Growing up it was easy to take books for granted. Books were always a part of my life as a child and nothing seemed unusual about having them readily available. But, as an adult looking back, it seems that those books played a significant role in my development and were a privilege of a good home.
My favorite books from childhood also reveal much about my personality and interests later in life. It is hard to know exactly how much difference books made in creating what I’ve become. However, it isn’t difficult for me to know which books have sentimental value and contained lessons that I still remember today.
So, without further ado, here’s my list…
1) The Poky Little Puppy
When my mom used to sing “where in the world is my poky little puppy” I knew who that was. Of my siblings, I am probably the most likely to get lost chasing after butterflies of thought and fall behind the crowd. I was curious, a late bloomer, the family slowpoke, head in the clouds, and could truly identify with a little puppy in a Golden Book. I’ve plotted my own course in life, both for better and for worse, and that book about being last was the first that came to mind.
2) The Story About Ping
This, another book about being last, is also a favorite. It was a book at my grandma’s house about a duck that hides to avoid punishment, nearly is made dinner while out wandering alone, and returns to face punishment. (Reminds me of a time as a child when I ran and hid to avoid the consequences for throwing something at my sister Olivia and sending her off in tears. I came out of hiding to face the music only after my parents threatened to leave without me. I was so gullible.) This book had a good lesson about punctuality and also piqued my interest in a culture different from mine.
3) Make Way For Ducklings
Okay, what’s not to like about a family of ducks? I think as a child it was good for illustrating the dangers in the world beyond and also that there are people, like the policemen who stopped traffic, who are willing to help. (Wait, now why do I suddenly feel manipulated by this story?) I believe one of my gifts is situational awareness. It is important to find those ducks out of water around us and return them to safety again.
4) Blueberries for Sal
This book, as well as Make Way For Ducklings, is the creation of Robert McCloskey and noteworthy to me for the artwork. Sure, the story about a day picking blueberries and a mother mixup involving a bear cub and human child is entertaining enough. However, I remember my appreciation for the drawing style even at a very young age. I also like blueberries.
5) Choo Choo The Runaway Engine
Before there was Thomas the Tank Engine, there was another little engine that ran away named Choo Choo. I’m not sure why steam engines are so fascinating to children, but I know that I loved all manner of machine and the railroad age still captures my imagination today. This book by Virginia Lee Burton is the first of three of her books that made the cut for my list.
6) Mike Mulligan and His Steam Shovel
This book about man, machine, and loyalty to the end. I remember my empathy for Mike and his steam shovel, Mary Ann, as they face off with the big modern (and soulless) competition. It is a book that captures many of my lifelong values. I love underdogs and determination against the odds. It seems also that loyalty is more and more uncommon in this age when bigger and newer is often considered better. I love the creative and unexpected solution at the end of this book about change.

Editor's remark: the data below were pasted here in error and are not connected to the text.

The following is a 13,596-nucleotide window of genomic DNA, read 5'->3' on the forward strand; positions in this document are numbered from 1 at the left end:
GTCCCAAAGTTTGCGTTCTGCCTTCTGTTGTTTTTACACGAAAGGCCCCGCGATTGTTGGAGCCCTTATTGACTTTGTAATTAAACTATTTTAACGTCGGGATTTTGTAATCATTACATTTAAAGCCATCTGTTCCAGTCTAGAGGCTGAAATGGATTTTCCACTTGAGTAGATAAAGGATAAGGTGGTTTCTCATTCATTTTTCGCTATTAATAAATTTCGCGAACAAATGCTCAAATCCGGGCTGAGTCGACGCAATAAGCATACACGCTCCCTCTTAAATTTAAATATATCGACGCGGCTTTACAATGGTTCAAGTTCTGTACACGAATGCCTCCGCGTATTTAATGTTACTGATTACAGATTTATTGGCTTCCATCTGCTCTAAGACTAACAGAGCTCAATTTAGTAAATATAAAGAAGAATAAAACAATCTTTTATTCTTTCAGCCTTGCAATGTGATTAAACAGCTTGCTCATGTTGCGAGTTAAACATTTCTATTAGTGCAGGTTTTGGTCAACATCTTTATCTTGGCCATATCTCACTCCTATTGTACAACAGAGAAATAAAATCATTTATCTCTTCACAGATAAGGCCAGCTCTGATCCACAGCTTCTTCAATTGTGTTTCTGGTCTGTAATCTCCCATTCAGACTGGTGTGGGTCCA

7) The Little House
Of the three books by Burton, this one probably hits me closer to the heart. Change and the passage of time take their toll on this little house. My feeling like an old soul probably started with the nostalgia this book inspired. I pitied that little house, once so happy, later run down and forgotten. I guess someone like me, who always had to struggle keeping up and understanding the longing to be loved, wanted that lonely old house in a crowded city to be happy again.
Some runners up…
Are You My Mother?
Horton Hears a Who
The Wump World
The Giving Tree
And, last to make my list…
8) The Way Things Work
This comical book from later in my childhood explained everything from faucets to fission reactors. What better for a child who asked why constantly than a book answering how? I believe it was a gift to my brother Kyle one Christmas, but it was shared between us boys and definitely one of my favorite books. It was a silly book of mammoth proportions. Wooly mammoths, to be precise, and one of several by David Macaulay (check out Cathedral, Castle, and Colosseum) that contained beautiful drawings, great explanations and wonderful detail.
There’s one other book that I can’t recall a title for nor can I remember the exact story. It was a book with an elevated rail line and corner stores reminiscent of Brooklyn or Queens near the turn of the century. It would come back to me later in life while making one of my frequent trips to New York City. What amazed me is how the Big Apple has retained some of that same character. Apparently the city that never stops has time for a little nostalgia lane too.
What are your favorite children’s books?